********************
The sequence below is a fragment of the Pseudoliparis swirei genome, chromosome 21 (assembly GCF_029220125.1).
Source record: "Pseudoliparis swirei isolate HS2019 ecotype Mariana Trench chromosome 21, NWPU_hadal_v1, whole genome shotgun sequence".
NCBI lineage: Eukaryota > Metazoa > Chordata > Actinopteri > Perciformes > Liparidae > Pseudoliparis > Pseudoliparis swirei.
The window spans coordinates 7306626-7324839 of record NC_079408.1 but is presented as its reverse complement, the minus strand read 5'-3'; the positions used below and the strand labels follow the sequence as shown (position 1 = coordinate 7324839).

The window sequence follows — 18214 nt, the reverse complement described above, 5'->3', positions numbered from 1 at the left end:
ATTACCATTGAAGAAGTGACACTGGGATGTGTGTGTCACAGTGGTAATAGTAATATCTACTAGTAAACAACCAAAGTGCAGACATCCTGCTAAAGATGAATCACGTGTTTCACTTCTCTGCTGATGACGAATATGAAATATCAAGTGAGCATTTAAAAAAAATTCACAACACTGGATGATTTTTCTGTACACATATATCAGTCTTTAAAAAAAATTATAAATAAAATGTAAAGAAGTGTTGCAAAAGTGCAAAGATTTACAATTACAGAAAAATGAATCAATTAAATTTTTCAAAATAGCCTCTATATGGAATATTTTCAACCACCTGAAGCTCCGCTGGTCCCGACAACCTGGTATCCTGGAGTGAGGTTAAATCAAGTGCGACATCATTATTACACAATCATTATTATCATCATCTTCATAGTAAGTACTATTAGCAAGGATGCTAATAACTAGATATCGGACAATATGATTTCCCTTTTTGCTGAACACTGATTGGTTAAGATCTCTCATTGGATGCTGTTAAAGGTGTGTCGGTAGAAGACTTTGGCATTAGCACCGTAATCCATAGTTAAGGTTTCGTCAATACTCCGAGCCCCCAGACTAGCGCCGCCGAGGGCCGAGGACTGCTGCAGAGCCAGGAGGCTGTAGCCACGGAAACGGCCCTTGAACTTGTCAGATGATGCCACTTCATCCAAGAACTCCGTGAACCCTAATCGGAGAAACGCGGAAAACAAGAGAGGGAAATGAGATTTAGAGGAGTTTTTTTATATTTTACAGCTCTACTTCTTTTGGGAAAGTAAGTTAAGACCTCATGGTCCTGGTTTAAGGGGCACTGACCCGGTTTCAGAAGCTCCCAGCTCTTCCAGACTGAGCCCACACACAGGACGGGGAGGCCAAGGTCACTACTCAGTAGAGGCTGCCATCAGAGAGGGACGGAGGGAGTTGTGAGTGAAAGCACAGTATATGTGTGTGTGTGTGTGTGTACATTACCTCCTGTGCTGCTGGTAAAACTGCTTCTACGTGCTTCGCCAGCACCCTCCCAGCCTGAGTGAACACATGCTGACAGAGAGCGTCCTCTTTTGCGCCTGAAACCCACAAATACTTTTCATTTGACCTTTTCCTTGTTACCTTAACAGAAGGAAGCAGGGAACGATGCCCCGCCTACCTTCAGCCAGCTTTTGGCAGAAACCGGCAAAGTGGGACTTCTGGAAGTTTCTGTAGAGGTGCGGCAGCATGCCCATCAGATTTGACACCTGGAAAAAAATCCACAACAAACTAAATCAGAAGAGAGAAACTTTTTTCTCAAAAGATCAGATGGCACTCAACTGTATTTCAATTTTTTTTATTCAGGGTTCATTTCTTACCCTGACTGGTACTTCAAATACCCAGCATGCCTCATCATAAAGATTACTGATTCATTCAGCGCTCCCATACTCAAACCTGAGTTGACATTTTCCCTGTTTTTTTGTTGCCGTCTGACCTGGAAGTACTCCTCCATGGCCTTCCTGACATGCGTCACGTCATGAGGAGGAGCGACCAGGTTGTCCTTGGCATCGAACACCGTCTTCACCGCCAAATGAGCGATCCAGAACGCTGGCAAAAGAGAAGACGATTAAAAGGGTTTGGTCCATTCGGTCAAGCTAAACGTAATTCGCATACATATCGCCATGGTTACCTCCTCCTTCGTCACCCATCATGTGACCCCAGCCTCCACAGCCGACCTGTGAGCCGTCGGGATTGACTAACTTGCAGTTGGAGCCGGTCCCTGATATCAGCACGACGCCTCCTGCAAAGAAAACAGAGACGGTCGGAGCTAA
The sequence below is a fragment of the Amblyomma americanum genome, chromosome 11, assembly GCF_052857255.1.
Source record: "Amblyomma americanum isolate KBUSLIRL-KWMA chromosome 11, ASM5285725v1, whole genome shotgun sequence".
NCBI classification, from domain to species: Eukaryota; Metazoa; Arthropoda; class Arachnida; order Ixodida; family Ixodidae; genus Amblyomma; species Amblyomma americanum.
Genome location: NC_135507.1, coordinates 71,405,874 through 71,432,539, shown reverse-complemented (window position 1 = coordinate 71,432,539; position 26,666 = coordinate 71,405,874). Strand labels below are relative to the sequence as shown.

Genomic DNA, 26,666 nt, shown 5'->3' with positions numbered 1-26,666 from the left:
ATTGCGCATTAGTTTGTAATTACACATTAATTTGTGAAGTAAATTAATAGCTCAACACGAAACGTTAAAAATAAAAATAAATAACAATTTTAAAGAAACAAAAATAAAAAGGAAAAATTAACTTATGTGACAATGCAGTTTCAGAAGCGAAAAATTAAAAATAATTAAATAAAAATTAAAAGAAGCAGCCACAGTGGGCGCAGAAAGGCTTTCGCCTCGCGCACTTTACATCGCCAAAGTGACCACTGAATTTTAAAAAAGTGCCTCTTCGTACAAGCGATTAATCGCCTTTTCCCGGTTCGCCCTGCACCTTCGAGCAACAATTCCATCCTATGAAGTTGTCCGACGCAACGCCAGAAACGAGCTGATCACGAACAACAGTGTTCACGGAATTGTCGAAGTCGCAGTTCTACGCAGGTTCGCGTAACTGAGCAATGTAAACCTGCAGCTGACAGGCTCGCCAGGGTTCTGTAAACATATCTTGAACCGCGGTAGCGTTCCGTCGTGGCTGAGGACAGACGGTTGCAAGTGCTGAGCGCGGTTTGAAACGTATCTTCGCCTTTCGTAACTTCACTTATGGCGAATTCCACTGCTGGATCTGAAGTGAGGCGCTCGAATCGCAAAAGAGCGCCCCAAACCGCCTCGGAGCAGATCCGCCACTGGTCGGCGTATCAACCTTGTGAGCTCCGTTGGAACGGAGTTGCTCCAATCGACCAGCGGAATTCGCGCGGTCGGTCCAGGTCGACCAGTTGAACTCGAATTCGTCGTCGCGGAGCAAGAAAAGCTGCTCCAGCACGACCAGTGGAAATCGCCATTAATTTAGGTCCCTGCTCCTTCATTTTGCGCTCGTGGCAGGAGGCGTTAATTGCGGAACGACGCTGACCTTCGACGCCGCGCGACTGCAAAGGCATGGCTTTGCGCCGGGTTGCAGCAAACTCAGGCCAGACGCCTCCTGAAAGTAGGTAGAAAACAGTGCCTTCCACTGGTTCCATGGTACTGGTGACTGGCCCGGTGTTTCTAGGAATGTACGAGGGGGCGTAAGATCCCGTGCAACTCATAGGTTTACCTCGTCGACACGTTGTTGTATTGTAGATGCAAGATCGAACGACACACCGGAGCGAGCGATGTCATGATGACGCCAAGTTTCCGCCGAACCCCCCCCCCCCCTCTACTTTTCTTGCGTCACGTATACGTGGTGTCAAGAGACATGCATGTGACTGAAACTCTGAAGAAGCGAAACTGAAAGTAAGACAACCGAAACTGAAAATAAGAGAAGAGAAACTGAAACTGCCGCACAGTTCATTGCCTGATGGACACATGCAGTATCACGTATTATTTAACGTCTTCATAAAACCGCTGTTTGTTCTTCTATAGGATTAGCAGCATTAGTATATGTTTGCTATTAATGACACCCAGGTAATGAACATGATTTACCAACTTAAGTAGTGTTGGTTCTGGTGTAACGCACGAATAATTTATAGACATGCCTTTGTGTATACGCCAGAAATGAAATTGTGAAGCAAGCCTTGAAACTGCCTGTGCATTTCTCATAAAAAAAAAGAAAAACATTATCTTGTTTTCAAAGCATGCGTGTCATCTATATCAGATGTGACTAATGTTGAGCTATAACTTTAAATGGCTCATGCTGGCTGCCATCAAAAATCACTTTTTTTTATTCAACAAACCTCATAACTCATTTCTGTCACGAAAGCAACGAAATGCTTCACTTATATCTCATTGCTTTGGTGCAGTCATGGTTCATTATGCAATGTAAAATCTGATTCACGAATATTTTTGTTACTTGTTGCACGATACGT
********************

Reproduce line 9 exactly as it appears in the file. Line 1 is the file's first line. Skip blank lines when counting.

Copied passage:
NCBI classification, from domain to species: Eukaryota; Metazoa; Arthropoda; class Arachnida; order Ixodida; family Ixodidae; genus Amblyomma; species Amblyomma americanum.